What qualifications are needed to do your job well?

While not all these skills are a must, they’re very helpful in my day-to-day work:

  • HTML, CSS, JS, PHP. Knowing these languages makes my job so much easier, since it helps me find the root of the problem faster and get clues about where to look, or what to do next when working with clients.
  • WordPress knowledge. Knowing programming languages doesn’t mean much if you don’t know the basics of WordPress. And although WordPress isn’t difficult to use, it’s not something you can become a pro in within a day. Even the most seasoned developer would have to take a step back and learn more about how WordPress works before fixing a problem.

Are there any soft skills that have helped boost your career?

There are some soft skills you definitely need in order to succeed in any of the roles I cover, like empathy. Every client has their own important issues which we need to know how to prioritise. For example, there are issues that are easy to fix but that might get more priority or more complex ones, simply because the clients are on a deadline.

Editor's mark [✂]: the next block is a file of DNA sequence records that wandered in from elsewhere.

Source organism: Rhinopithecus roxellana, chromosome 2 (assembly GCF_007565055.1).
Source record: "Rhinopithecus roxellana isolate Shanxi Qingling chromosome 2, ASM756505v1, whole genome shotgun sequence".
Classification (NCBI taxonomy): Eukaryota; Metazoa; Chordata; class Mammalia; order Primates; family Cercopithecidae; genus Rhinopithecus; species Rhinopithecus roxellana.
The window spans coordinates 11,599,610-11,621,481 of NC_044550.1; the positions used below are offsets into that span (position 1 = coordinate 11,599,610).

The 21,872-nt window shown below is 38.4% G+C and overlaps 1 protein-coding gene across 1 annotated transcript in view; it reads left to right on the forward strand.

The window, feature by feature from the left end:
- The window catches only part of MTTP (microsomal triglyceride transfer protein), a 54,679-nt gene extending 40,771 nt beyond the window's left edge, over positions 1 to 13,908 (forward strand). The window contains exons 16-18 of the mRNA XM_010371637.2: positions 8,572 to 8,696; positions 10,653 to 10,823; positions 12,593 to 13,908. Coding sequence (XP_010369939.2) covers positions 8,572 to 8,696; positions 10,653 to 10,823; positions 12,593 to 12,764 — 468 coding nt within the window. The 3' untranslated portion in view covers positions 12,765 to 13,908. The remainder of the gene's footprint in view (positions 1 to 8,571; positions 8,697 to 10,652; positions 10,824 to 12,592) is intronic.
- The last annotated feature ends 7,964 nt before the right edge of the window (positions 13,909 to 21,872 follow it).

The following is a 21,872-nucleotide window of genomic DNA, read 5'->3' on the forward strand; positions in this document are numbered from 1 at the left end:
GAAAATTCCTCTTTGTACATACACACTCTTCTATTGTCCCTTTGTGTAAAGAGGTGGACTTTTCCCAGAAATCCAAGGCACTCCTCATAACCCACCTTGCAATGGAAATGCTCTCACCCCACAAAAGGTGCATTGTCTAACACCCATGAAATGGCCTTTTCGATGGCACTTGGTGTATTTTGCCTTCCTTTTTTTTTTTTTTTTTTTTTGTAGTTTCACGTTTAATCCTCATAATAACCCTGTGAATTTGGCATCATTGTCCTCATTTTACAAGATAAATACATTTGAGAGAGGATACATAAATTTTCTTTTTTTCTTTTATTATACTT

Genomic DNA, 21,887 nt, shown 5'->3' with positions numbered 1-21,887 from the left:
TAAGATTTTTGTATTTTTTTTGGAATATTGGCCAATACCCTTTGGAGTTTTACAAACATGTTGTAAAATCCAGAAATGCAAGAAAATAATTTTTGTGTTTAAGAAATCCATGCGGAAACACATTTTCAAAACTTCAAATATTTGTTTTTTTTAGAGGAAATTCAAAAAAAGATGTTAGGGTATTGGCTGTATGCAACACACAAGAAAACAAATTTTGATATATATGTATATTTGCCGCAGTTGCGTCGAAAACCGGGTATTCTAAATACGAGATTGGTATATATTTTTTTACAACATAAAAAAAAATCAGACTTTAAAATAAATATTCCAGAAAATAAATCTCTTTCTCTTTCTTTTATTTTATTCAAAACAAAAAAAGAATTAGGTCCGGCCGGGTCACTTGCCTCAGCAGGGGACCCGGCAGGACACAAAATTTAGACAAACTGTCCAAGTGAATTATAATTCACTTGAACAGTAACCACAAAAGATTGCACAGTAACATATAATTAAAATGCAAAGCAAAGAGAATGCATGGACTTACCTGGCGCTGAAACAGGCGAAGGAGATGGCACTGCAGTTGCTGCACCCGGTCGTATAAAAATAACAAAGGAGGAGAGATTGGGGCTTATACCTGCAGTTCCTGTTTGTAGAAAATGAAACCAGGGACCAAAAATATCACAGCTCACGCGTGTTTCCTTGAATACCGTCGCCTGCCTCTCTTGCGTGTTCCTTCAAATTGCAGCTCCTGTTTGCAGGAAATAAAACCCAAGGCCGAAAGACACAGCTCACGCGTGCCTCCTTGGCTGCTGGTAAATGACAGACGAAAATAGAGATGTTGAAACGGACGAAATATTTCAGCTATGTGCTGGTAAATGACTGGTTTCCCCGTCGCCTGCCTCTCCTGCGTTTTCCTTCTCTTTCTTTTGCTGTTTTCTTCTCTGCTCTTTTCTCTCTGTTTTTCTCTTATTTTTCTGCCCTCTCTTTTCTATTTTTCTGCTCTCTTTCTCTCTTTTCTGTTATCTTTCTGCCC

Patience is also an important one. We work with clients from all over the world and communicating issues is not easy in one’s native language, let alone in foreign one! A lot of our work is about trial and error and isolating problems, but before we can do that, we need to understand the issue at hand. 

As a mentor, I also find patience to be helpful whenever sudden changes arise due to different factors like holidays and personal issues, or when working with trainees. It’s the foundation to building healthy relationships, and helps the training process go smoothly.

And of course, passion. The intensity of the world of IT can be frustrating at times and requires you to learn how to deal with different types of issues. To successfully tackle these issues, you need to have passion for what you do.